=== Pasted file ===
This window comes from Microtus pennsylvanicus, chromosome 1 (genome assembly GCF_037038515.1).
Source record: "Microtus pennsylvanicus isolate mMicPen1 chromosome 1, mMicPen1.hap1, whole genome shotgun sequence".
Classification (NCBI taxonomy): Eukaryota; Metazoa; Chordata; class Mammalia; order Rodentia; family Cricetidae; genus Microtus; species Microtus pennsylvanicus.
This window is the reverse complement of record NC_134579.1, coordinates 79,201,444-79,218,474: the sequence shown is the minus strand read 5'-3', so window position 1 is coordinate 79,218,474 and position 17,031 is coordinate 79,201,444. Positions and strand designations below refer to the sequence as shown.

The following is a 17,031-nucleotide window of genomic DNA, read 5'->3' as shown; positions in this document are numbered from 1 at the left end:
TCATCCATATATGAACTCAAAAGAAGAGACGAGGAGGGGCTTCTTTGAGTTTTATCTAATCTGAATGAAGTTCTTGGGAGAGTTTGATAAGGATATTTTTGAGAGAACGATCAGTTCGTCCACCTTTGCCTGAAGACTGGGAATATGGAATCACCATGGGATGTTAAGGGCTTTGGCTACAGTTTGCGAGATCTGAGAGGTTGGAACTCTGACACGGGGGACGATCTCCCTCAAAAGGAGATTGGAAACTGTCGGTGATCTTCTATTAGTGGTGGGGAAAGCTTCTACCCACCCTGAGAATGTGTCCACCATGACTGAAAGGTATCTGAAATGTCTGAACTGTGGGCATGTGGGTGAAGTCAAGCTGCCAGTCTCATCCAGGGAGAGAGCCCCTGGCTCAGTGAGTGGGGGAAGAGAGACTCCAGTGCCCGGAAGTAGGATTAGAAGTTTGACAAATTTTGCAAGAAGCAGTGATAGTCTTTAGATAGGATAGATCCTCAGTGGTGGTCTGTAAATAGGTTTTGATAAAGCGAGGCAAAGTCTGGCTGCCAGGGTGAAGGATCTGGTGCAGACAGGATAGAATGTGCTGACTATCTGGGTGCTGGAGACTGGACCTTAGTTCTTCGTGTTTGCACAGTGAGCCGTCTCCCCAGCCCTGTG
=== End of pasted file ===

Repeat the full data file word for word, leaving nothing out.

This window comes from Microtus pennsylvanicus, chromosome 1 (genome assembly GCF_037038515.1).
Source record: "Microtus pennsylvanicus isolate mMicPen1 chromosome 1, mMicPen1.hap1, whole genome shotgun sequence".
Classification (NCBI taxonomy): Eukaryota; Metazoa; Chordata; class Mammalia; order Rodentia; family Cricetidae; genus Microtus; species Microtus pennsylvanicus.
This window is the reverse complement of record NC_134579.1, coordinates 79,201,444-79,218,474: the sequence shown is the minus strand read 5'-3', so window position 1 is coordinate 79,218,474 and position 17,031 is coordinate 79,201,444. Positions and strand designations below refer to the sequence as shown.

The following is a 17,031-nucleotide window of genomic DNA, read 5'->3' as shown; positions in this document are numbered from 1 at the left end:
TCATCCATATATGAACTCAAAAGAAGAGACGAGGAGGGGCTTCTTTGAGTTTTATCTAATCTGAATGAAGTTCTTGGGAGAGTTTGATAAGGATATTTTTGAGAGAACGATCAGTTCGTCCACCTTTGCCTGAAGACTGGGAATATGGAATCACCATGGGATGTTAAGGGCTTTGGCTACAGTTTGCGAGATCTGAGAGGTTGGAACTCTGACACGGGGGACGATCTCCCTCAAAAGGAGATTGGAAACTGTCGGTGATCTTCTATTAGTGGTGGGGAAAGCTTCTACCCACCCTGAGAATGTGTCCACCATGACTGAAAGGTATCTGAAATGTCTGAACTGTGGGCATGTGGGTGAAGTCAAGCTGCCAGTCTCATCCAGGGAGAGAGCCCCTGGCTCAGTGAGTGGGGGAAGAGAGACTCCAGTGCCCGGAAGTAGGATTAGAAGTTTGACAAATTTTGCAAGAAGCAGTGATAGTCTTTAGATAGGATAGATCCTCAGTGGTGGTCTGTAAATAGGTTTTGATAAAGCGAGGCAAAGTCTGGCTGCCAGGGTGAAGGATCTGGTGCAGACAGGATAGAATGTGCTGACTATCTGGGTGCTGGAGACTGGACCTTAGTTCTTCGTGTTTGCACAGTGAGCCGTCTCCCCAGCCCTGTG